Two of the biggest names in the oil industry have signed a
"crucial" deal to provide equipment for a GBP2-billion groundbreaking crude oil plant on Teesside.
Sonhoe Development Company, which is behind the plant, has now reached agreement with GE Oil and Gas and Chevron Lummus Global (CLG) in a GBP100m deal which will boost the project's standing on the world stage. GE Oil and Gas is part of global conglomerate General Electric, the world's second-largest company.
Sonhoe technical director Howard Simons said: "This is the
crucial deal for us in helping to make the plant a reality.
"The interest shown by the two global companies confirms Sonhoe's
credentials and paves the way for the largest single investment in
the process industry in the Tees Valley for 20 years."
GE will provide Sonhoe with vital equipment including reactors, compressors, pumps and air coolers that will enable the plant to upgrade low-quality "heavy" oil into premium-quality, low-sulfur diesel. The agreement with CLG is for the hydrocracking technology at the heart of the plant needed to convert the heavy crude oil into diesel suitable for the European market.,P>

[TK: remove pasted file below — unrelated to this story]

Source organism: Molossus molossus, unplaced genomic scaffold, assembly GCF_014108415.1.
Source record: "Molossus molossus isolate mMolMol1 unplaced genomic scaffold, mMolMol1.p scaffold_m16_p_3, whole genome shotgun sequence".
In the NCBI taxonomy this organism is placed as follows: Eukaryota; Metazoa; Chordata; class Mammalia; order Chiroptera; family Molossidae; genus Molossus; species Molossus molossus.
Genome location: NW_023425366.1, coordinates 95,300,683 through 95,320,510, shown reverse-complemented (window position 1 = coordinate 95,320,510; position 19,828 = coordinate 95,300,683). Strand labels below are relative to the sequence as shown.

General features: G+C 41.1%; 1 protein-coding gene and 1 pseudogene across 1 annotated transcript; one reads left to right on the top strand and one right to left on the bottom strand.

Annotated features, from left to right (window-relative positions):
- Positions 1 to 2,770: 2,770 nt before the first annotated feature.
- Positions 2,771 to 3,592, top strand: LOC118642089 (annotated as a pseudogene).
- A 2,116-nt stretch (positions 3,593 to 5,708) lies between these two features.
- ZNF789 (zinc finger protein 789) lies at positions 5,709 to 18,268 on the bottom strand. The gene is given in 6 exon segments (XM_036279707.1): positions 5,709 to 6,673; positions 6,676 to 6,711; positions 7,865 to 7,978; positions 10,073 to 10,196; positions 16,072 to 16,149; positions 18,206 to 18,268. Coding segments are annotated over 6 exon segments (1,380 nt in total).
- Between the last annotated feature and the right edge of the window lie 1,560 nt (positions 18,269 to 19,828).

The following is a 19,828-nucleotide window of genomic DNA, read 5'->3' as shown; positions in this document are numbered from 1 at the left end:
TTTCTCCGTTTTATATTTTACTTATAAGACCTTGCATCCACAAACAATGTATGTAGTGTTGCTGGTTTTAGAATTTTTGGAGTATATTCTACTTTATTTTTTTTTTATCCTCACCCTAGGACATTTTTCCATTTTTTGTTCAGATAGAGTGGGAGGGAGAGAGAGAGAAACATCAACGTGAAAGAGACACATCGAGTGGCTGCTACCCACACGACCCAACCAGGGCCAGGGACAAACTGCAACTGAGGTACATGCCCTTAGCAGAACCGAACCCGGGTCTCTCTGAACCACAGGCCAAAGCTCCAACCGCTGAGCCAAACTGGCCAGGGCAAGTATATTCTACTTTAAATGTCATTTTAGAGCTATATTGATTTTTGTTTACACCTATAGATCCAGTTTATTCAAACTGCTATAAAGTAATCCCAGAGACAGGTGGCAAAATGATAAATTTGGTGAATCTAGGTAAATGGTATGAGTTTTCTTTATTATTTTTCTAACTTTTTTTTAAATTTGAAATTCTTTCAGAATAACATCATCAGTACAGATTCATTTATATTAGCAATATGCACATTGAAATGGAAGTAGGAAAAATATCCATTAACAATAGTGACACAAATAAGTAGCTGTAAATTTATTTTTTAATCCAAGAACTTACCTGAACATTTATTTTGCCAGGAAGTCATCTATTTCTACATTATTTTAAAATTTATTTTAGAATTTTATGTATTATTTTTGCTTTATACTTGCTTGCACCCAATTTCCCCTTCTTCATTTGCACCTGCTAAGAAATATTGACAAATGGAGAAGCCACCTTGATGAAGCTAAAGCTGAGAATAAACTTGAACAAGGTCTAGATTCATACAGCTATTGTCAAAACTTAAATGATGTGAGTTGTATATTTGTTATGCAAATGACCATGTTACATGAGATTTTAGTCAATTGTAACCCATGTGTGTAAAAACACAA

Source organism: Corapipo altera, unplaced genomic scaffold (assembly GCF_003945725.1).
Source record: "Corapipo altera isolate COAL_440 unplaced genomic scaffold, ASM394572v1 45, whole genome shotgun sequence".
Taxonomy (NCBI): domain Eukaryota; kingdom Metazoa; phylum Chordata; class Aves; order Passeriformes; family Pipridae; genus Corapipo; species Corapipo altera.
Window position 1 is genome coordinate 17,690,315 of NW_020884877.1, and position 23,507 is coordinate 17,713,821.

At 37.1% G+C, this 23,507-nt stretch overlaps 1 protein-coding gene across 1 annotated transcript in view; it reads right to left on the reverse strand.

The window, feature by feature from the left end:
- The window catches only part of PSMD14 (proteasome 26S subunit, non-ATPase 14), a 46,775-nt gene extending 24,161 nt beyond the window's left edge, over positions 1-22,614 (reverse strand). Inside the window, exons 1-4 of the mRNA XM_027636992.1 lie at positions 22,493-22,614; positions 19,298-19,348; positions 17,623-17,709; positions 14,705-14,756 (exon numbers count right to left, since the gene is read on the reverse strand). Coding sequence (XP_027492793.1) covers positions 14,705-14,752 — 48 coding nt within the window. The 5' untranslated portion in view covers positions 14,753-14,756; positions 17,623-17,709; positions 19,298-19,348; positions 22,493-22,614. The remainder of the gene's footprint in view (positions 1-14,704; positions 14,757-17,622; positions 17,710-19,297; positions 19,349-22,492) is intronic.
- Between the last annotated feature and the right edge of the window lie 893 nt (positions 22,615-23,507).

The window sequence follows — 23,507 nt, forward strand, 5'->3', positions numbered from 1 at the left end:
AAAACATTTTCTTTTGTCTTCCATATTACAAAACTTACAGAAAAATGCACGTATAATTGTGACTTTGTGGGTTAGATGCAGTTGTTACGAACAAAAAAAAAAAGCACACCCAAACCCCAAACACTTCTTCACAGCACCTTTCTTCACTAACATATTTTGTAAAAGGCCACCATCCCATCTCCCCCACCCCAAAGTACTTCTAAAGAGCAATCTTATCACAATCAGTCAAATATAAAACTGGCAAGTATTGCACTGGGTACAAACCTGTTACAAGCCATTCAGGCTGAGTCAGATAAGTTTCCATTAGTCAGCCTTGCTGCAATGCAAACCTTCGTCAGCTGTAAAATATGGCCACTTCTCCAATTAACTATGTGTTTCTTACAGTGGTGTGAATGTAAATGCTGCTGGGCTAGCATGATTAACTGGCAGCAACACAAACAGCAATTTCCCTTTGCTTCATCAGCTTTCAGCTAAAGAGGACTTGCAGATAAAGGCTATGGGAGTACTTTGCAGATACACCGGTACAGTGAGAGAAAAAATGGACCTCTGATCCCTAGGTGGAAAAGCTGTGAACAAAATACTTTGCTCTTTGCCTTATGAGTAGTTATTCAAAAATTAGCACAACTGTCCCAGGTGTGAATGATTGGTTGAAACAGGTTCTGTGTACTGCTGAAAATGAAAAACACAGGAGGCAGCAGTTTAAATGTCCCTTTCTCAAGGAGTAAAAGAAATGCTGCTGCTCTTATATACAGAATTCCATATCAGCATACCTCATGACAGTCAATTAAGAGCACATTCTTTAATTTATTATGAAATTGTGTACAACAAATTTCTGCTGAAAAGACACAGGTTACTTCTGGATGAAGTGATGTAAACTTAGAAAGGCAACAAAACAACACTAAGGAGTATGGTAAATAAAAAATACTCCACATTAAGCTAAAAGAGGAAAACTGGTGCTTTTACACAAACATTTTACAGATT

The upgrader is expected to bring between 2,000 and 2,500 construction jobs to Teesside over four years, and up to
400 jobs on site once the plant is operational, as well as up to
1,500 jobs in the region as a knock-on effect.
Managing director Mike True said: "Sonhoe is a company with ambitious but realistic and doable plans. To have the support of GE and Chevron sends a message across the world that our confidence is not misplaced. "Two very important pieces of jigsaw are now in place and others are in the pipeline."
Joe Docherty, chief executive of Tees Valley Regeneration,
whose inward investment team headed a drive to secure the plant for
the region, said: "It is fantastic news that Sonhoe is making such
great progress. To sign up GE and CLG is nothing short of a seal of
approval from the oil industry."
Wood Mackenzie has also been appointed as independent consultant to investors and lenders for the project.
The Tees Valley was chosen for the upgrader facility because
of the availability of brownfield land, deep water access and the
highly experienced workforce. The plant will process 200,000 barrels
of crude oil a day - sourced worldwide, including the North Sea,
Latin America, the Middle East and Africa.
A gasification complex will also produce more than 500 tonnes of hydrogen and 240,000 therms of synthetic gas a day. The project will take about seven years to bring to fruition. It is expected to be operational by 2014 and have a lifespan of between 25 and 30 years.
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